So what do I do?” Polly murmured. “Tell me, what can I do when something like that happens?”

It’s a hard question,” the doctor said sympathetically. “You’ve been given a difficult role in this child’s life. To Ricki, her parents are supposed to be a refuge from the rest of the world. The rest of the world doesn’t understand her; and it teases, punishes, and rejects her, and when she comes home to you, she needs you to be there for her.”

Be there for her.”

Of course, it’s still your duty to tell her what she should and shouldn’t do, and to try your best to stop her from hurting people. But if she’s going to grow past this stage and learn to consider other people’s feelings, she has to have someone who considers her feelings, someone who listens to her. Ricki is a child who needs a lot of listening, a lot of attention and acceptance. Sometimes it’s hard to listen and accept her when she has done things that simply cannot be accepted.”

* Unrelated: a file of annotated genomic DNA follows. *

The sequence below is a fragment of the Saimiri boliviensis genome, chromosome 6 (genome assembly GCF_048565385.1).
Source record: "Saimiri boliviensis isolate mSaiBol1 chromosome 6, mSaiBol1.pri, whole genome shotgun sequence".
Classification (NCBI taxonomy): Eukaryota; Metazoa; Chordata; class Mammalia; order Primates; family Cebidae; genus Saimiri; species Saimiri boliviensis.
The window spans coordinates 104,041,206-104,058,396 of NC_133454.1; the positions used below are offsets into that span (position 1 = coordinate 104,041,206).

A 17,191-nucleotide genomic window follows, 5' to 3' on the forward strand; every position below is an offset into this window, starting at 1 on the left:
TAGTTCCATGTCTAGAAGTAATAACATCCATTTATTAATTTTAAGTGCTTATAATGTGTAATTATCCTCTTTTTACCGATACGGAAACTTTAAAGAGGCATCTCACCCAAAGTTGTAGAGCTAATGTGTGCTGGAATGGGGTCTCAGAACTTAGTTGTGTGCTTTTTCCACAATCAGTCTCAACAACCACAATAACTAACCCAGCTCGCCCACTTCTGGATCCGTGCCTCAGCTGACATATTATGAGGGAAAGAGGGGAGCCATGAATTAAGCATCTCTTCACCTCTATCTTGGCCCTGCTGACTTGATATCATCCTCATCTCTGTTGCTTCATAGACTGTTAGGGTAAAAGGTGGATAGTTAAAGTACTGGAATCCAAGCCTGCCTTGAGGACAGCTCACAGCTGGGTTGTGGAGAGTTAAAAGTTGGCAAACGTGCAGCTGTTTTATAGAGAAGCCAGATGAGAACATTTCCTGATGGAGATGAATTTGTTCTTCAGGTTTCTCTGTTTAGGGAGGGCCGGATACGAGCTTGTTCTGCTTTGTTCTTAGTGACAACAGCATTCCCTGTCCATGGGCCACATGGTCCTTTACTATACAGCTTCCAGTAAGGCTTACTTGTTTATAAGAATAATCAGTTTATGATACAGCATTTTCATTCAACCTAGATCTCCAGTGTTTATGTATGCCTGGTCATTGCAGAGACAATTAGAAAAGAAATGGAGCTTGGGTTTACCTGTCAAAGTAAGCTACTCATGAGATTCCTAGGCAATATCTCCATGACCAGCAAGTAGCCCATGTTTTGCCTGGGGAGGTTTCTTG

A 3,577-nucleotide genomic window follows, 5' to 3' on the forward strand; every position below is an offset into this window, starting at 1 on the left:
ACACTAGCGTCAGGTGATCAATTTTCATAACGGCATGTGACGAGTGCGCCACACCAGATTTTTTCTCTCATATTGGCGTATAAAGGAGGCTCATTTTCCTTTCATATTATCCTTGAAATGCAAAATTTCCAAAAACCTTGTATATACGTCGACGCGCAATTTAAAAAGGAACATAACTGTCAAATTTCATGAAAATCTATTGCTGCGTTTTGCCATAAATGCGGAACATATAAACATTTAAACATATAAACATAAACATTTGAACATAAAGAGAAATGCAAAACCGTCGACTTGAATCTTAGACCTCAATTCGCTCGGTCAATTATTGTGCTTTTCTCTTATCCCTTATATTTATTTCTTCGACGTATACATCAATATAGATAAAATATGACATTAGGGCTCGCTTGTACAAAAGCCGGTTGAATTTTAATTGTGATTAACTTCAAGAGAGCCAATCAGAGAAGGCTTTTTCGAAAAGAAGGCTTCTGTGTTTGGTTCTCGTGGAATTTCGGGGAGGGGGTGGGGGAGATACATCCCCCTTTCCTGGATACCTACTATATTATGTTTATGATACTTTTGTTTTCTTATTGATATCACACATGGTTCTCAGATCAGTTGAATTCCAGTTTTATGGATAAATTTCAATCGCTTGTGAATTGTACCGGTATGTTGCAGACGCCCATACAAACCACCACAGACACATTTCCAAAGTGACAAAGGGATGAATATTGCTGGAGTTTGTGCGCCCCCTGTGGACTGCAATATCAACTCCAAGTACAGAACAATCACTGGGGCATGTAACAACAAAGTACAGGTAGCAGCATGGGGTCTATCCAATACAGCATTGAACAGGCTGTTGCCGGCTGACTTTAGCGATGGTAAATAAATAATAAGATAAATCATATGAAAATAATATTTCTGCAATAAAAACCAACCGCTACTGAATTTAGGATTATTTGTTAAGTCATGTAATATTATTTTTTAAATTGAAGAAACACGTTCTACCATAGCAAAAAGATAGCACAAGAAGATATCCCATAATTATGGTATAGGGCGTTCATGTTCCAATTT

Polly nodded, pressing her lips together. “So when I tell her that her behavior is unacceptable, I have to do it gently, while letting her know that I accept her.

Yes, exactly,” murmured the psychiatrist, “You have to be sure she knows you’re talking about her behavior, and not about her as a person, because, of course, you accept her as a person.”

Exactly,” Polly repeated.

Guilt descended on Polly like a smothering blanket. “I’ve done everything so wrong. I haven’t accepted her. I’ve shouted at her, rejected her, told her she was lying, ordered her to tell me something she didn’t know. And I’ve done things like this so many times. I’ve ruined her life. It’s probably all my fault that she has so many problems.”

No, it isn’t. This is simply how she is, how she was born. Thousands of children are born with the same problems, to all kinds of parents, good and bad. From all the time I’ve worked with your family, I can tell you that, as parents, you’re on the good end of the scale. You do accept her, much more often than society expects you to. You encourage her when she does good, intelligent things; you answer her questions patiently and clearly; you are there for her when someone hurts her.”

I wasn’t there for her today. I should have been there for her. I should have realized what was happening and what she needed, but I was stupid and failed her.”